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16 November 2022Big PharmaStaff Writer

Big pharma steps up access, but uneven progress made: report

Licensing of COVID-19 treatments has shifted to include other medicines and treatment areas | World’s largest pharma companies still “consistently overlook the poorest countries” | Report offers strategy to improve access.

Since the COVID-19 pandemic, more pharmaceutical companies have made their products more widely accessible, but progress has been uneven, with low-income countries widely overlooked.

This is according to a “ 2022 Access to Medicine Index” from the Access to Medicine Foundation released yesterday, 15 November.

The non-profit organisation found that, for the first time, all 20 companies reviewed reported an access-to-medicine strategy, with 19 integrating it into their overall corporate strategy. GSK, Johnson & Johnson, AstraZeneca and Novartis "emerged as clear leaders” in addressing access, said the report.

To improve access, companies are using strategies such as voluntary licensing—which makes on-patent products available for generic manufacturing—and access plans, which allow those in low- and middle-income countries to gain access to products more rapidly and affordably following their market entry.

Six companies – Astellas, Boehringer Ingelheim, Johnson & Johnson, Merck, Novartis, and Takeda – now have access plans in place for all of their late-stage R&D projects. This is the first time any of the 20 companies have reached this milestone.

COVID-19 prompts open licensing of other medicines

The growth of voluntary licensing has been driven by companies engaging in voluntary licensing for COVID-19 products.

But, the Access to Medicine Foundation is confident that this will open the door for more companies to consider entering into licences for a wider range of medicines.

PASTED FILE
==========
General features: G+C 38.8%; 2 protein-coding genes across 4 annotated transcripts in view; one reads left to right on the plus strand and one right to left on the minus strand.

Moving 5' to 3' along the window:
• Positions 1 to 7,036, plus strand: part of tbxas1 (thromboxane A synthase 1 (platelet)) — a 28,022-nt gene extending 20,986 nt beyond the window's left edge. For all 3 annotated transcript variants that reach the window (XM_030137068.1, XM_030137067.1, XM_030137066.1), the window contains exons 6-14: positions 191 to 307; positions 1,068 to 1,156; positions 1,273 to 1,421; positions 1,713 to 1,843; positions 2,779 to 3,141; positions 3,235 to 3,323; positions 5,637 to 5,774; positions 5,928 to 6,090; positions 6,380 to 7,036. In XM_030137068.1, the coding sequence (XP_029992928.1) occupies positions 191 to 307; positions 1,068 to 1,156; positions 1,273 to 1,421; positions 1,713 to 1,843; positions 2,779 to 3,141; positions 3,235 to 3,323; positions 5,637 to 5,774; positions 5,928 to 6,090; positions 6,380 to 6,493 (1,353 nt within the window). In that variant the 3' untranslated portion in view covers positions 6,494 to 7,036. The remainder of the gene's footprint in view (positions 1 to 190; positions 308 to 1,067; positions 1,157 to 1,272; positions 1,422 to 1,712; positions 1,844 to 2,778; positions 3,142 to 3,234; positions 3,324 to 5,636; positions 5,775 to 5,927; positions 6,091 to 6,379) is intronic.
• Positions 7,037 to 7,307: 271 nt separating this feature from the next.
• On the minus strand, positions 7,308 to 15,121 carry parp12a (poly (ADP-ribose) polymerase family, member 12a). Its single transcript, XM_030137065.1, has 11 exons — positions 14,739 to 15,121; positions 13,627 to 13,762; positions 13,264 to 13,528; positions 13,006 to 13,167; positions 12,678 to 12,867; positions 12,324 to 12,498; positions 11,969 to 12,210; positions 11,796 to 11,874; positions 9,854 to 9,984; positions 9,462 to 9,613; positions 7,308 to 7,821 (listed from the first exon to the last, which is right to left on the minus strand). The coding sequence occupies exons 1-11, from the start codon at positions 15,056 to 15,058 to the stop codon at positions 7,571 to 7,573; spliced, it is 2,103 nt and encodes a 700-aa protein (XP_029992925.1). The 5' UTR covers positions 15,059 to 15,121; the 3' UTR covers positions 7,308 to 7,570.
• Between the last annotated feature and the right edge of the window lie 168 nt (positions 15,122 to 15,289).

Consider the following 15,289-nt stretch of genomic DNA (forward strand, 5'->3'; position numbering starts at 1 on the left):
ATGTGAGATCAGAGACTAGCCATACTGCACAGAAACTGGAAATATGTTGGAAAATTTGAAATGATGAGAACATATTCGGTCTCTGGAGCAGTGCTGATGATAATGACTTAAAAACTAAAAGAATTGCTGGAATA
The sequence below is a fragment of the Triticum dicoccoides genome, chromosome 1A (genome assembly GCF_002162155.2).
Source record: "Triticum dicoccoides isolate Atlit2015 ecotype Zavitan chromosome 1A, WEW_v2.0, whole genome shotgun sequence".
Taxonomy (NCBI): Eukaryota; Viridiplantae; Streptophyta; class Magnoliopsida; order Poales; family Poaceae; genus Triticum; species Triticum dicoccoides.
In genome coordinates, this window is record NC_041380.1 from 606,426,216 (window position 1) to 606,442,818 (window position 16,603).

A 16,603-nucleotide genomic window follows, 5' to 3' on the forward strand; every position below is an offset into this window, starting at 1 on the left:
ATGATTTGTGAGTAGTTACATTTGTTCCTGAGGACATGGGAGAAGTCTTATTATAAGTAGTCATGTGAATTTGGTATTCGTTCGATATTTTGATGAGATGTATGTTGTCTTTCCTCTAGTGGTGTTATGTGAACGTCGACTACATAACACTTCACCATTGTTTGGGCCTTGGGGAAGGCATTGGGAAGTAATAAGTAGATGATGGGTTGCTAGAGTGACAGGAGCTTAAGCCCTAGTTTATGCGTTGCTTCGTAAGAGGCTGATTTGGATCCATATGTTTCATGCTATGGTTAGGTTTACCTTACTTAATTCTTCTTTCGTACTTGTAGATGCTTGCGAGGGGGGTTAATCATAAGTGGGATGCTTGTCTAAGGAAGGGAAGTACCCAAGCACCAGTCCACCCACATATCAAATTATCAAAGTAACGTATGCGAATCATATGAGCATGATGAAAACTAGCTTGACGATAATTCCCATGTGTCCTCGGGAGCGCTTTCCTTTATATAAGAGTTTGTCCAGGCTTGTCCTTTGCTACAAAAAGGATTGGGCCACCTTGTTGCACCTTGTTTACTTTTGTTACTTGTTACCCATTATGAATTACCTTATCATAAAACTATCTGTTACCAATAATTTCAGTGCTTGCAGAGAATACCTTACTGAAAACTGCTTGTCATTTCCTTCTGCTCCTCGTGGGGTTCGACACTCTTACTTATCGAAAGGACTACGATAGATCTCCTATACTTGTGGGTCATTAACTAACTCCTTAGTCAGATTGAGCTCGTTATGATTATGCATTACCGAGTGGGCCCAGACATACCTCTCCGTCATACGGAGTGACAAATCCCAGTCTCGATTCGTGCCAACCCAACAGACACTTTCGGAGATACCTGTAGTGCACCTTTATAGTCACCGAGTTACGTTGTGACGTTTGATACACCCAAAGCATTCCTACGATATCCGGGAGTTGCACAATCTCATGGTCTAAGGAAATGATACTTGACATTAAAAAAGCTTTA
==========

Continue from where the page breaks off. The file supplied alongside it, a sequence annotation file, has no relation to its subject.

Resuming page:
Novartis’ non-exclusive voluntary licence for a leukaemia medicine with the Medicines Patent Pool—the first such agreement covering a non-communicable disease—is significant, added the report.

However, while companies are taking steps to improve access in low- and middle-income countries, their plans and strategies “consistently overlook the poorest countries”, warned the report.

It added: “Analysis of companies’ access plans and strategies shows that they are often limited in depth and breadth, sometimes only containing the most basic elements. As ever, low-income countries are paid the least attention.”

According to the analysis, although there has been an industry-wide expansion of access planning during the R&D stage, the number of countries included in plans is low.

An access plan, on average, includes only six of the 108 countries in scope of the index and only 15% of access plans include at least one of the 27 low-income countries.

However, 85% of the access plans include at least one of the 26 upper-middle income countries, with upper-middle income countries being six times more likely to be included in companies’ access plans for an R&D project.

The report acknowledged that expanding access in low-income countries can present complex challenges for companies, such as a lack of regulatory capacity, weak healthcare infrastructure, or being less likely to provide a high-yielding market.

“Even though there is no ‘one-size-fits-all-products’ approach, companies can utilise a wide range of tools and approaches to directly address access and affordability in low- and middle-income countries,” said the report, suggesting strategies including equitable pricing strategies and non-exclusive voluntary licensing agreements o facilitate an increase in generic supply.

The report noted: “As the world emerges from the worst of the COVID-19 crisis, pharmaceutical companies are now at an important juncture, where lessons learned from the pandemic can prove pivotal in finding solutions to bridge long-standing gaps in access to medicine in low-and middle-income countries.”

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